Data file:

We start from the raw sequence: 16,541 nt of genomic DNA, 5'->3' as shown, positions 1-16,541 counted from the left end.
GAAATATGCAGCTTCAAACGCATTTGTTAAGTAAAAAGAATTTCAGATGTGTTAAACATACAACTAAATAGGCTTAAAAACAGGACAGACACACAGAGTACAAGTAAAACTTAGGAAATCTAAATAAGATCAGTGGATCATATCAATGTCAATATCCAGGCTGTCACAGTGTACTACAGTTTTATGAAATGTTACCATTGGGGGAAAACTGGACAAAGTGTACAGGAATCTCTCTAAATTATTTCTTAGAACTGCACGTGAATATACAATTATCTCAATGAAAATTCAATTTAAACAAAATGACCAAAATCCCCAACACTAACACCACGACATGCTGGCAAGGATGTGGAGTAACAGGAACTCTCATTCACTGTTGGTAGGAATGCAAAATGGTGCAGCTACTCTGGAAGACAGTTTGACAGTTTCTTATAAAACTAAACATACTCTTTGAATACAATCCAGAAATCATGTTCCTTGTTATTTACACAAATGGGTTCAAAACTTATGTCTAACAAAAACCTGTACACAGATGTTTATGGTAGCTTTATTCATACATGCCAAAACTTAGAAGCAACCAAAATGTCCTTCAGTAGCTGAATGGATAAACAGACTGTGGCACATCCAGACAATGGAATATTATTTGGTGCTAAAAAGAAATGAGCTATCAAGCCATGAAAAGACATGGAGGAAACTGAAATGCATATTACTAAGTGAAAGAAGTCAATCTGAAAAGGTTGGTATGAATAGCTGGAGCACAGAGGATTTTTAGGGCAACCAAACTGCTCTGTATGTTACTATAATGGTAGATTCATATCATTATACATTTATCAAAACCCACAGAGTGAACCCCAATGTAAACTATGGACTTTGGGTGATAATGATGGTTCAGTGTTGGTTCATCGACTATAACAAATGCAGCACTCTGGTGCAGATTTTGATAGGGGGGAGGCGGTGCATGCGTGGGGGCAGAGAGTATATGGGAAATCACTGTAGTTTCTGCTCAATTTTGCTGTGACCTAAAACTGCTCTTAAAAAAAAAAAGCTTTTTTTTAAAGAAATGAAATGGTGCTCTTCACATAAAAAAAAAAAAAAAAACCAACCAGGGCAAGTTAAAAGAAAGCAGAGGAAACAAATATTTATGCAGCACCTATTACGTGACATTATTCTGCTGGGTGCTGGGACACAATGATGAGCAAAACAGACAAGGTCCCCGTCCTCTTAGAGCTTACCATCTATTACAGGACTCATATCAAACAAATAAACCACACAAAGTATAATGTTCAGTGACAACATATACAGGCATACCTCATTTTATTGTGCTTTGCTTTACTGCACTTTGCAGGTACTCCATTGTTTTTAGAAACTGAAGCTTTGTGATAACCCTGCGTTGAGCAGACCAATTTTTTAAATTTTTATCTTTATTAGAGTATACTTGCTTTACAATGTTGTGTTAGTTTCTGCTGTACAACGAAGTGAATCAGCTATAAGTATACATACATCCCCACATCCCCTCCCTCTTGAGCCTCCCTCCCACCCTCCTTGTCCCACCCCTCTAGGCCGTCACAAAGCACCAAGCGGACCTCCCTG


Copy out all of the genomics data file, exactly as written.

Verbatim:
We start from the raw sequence: 16,541 nt of genomic DNA, 5'->3' as shown, positions 1-16,541 counted from the left end.
GAAATATGCAGCTTCAAACGCATTTGTTAAGTAAAAAGAATTTCAGATGTGTTAAACATACAACTAAATAGGCTTAAAAACAGGACAGACACACAGAGTACAAGTAAAACTTAGGAAATCTAAATAAGATCAGTGGATCATATCAATGTCAATATCCAGGCTGTCACAGTGTACTACAGTTTTATGAAATGTTACCATTGGGGGAAAACTGGACAAAGTGTACAGGAATCTCTCTAAATTATTTCTTAGAACTGCACGTGAATATACAATTATCTCAATGAAAATTCAATTTAAACAAAATGACCAAAATCCCCAACACTAACACCACGACATGCTGGCAAGGATGTGGAGTAACAGGAACTCTCATTCACTGTTGGTAGGAATGCAAAATGGTGCAGCTACTCTGGAAGACAGTTTGACAGTTTCTTATAAAACTAAACATACTCTTTGAATACAATCCAGAAATCATGTTCCTTGTTATTTACACAAATGGGTTCAAAACTTATGTCTAACAAAAACCTGTACACAGATGTTTATGGTAGCTTTATTCATACATGCCAAAACTTAGAAGCAACCAAAATGTCCTTCAGTAGCTGAATGGATAAACAGACTGTGGCACATCCAGACAATGGAATATTATTTGGTGCTAAAAAGAAATGAGCTATCAAGCCATGAAAAGACATGGAGGAAACTGAAATGCATATTACTAAGTGAAAGAAGTCAATCTGAAAAGGTTGGTATGAATAGCTGGAGCACAGAGGATTTTTAGGGCAACCAAACTGCTCTGTATGTTACTATAATGGTAGATTCATATCATTATACATTTATCAAAACCCACAGAGTGAACCCCAATGTAAACTATGGACTTTGGGTGATAATGATGGTTCAGTGTTGGTTCATCGACTATAACAAATGCAGCACTCTGGTGCAGATTTTGATAGGGGGGAGGCGGTGCATGCGTGGGGGCAGAGAGTATATGGGAAATCACTGTAGTTTCTGCTCAATTTTGCTGTGACCTAAAACTGCTCTTAAAAAAAAAAAGCTTTTTTTTAAAGAAATGAAATGGTGCTCTTCACATAAAAAAAAAAAAAAAAACCAACCAGGGCAAGTTAAAAGAAAGCAGAGGAAACAAATATTTATGCAGCACCTATTACGTGACATTATTCTGCTGGGTGCTGGGACACAATGATGAGCAAAACAGACAAGGTCCCCGTCCTCTTAGAGCTTACCATCTATTACAGGACTCATATCAAACAAATAAACCACACAAAGTATAATGTTCAGTGACAACATATACAGGCATACCTCATTTTATTGTGCTTTGCTTTACTGCACTTTGCAGGTACTCCATTGTTTTTAGAAACTGAAGCTTTGTGATAACCCTGCGTTGAGCAGACCAATTTTTTAAATTTTTATCTTTATTAGAGTATACTTGCTTTACAATGTTGTGTTAGTTTCTGCTGTACAACGAAGTGAATCAGCTATAAGTATACATACATCCCCACATCCCCTCCCTCTTGAGCCTCCCTCCCACCCTCCTTGTCCCACCCCTCTAGGCCGTCACAAAGCACCAAGCGGACCTCCCTG